In 1999, Andrew Smith was interviewing Charlie Duke, astronaut and moon walker, for the Sunday Times. During the course of the interview, which took place at Duke's Texan home, the telephone rang and Charlie left the room to answer it. When he returned, some twenty minutes later, he seemed visibly upset. It seemed that he'd just heard that, the ...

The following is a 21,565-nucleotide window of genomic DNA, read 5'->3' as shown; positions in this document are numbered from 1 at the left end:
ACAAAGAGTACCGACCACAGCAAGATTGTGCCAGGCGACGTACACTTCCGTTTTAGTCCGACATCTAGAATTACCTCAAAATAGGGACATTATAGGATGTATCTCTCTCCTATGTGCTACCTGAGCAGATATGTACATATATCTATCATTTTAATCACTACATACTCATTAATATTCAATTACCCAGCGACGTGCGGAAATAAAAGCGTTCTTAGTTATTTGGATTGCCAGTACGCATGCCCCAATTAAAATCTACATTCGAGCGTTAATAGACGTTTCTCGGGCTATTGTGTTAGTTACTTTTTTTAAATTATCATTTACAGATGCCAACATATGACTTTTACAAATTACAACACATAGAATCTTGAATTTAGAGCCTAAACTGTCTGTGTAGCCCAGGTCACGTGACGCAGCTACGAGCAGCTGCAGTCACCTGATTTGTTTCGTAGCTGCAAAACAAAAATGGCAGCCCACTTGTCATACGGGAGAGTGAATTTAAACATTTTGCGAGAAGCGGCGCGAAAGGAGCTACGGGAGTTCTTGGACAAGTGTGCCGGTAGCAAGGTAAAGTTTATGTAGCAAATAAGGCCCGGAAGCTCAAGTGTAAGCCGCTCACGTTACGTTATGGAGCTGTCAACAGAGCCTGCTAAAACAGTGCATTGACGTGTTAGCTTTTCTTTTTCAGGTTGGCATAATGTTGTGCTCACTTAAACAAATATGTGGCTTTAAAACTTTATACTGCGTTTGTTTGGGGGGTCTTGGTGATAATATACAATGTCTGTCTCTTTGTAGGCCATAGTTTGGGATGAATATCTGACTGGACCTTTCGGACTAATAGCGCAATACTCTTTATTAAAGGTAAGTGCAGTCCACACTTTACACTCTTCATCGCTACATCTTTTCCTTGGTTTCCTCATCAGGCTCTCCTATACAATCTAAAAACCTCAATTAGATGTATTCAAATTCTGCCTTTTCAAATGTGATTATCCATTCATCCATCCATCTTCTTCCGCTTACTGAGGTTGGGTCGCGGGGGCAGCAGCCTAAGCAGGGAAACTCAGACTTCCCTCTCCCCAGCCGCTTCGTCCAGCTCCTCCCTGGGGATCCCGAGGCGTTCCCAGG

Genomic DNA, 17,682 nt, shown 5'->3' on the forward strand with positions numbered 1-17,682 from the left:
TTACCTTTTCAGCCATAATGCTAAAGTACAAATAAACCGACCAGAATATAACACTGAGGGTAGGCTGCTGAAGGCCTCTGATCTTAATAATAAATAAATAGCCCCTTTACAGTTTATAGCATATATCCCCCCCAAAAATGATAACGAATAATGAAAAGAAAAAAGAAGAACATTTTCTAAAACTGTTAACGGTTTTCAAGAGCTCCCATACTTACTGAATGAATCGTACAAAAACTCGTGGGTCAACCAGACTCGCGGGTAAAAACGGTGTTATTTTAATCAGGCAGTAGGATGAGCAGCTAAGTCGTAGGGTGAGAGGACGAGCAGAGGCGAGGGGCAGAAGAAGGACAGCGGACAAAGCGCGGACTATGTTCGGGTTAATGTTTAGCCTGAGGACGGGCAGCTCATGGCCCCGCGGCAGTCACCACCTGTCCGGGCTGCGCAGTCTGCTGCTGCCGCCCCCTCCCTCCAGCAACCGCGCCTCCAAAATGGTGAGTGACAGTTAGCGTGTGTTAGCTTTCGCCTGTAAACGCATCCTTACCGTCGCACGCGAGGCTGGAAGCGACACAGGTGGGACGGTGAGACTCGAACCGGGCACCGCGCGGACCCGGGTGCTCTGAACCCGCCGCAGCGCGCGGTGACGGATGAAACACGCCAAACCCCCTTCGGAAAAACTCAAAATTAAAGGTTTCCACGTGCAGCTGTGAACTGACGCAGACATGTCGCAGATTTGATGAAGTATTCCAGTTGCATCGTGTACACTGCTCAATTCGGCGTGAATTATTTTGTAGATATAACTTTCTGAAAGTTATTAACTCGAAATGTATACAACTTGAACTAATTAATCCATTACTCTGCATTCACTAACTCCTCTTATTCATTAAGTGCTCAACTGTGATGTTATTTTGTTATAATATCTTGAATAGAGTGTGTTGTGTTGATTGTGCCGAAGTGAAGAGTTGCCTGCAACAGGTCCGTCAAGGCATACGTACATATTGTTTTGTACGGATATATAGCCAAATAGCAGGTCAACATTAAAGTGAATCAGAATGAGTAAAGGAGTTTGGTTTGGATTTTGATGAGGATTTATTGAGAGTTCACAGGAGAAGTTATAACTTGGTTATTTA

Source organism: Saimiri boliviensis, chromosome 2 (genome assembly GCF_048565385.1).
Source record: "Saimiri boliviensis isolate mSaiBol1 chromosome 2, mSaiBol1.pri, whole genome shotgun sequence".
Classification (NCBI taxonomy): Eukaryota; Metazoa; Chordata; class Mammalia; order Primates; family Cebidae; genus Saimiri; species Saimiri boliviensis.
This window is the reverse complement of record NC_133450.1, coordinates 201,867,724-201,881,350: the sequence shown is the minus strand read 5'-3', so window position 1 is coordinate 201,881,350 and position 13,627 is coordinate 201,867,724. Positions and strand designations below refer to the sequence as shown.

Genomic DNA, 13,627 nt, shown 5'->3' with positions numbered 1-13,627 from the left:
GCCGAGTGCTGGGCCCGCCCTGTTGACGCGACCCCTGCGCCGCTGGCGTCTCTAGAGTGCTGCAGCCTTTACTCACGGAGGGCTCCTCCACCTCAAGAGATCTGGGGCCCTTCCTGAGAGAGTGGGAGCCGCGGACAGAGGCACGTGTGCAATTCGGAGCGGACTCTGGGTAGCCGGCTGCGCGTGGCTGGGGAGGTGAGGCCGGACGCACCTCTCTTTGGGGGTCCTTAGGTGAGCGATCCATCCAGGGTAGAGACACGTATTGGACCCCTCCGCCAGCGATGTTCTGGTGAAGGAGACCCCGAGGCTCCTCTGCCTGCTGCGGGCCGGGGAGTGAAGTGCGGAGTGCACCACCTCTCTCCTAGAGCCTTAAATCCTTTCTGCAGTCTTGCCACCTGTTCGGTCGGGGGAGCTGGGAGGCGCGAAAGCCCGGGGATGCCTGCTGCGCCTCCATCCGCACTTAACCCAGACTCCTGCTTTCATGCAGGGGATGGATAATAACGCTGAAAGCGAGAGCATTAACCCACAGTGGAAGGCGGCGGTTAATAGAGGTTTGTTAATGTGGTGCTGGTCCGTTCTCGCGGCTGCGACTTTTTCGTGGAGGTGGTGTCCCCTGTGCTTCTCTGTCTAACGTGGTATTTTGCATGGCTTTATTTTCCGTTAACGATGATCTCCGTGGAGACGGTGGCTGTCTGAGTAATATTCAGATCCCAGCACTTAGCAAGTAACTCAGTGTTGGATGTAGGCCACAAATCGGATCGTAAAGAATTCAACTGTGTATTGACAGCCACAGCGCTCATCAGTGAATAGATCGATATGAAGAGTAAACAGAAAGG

In 1999, Andrew Smith was interviewing Charlie Duke, astronaut and moon walker, for the Sunday Times. During the course of the interview, which took place at Duke's Texan home, the telephone rang and Charlie left the room to answer it. When he returned, some twenty minutes later, he seemed visibly upset. It seemed that he'd just heard that, the previous day, one of his fellow moon walkers, the astronaut Pete Conrad, had died. The more Charlie spoke the more Andrew realised that his grief was something more than the mere fact of losing a friend. 'Now theres only nine of us,' he said. Only nine. Which meant that, one day not long from now, there would be none, and when that day came, no one on earth would have known the giddy thrill of gazing back at us from the surface of the moon. The thought shocked Andrew, and still does. Moondust is his attempt to understand why. The Apollo moon programme has been called the last optimistic act of the 20th Century. Over a strange three year period between 1969 and 1972, twelve men made the longest and most eccentric of all journeys, and all were indelibly marked by it. In Moondust Andrew sets out to interview all the remaining astronauts who walked on the moon, and to find out how their lives were changed for ever by what had happened. 'Where do you go after you've been to the moon?' In addition to this question that would prove hugely troubling to many of the returned astronauts, they also had to deal with the fantasies of faceless millions at their backs, for this was the first truly global media event. The walkers would forever be caught between the gravitational pull of the moon and the earth's collective dreaming.
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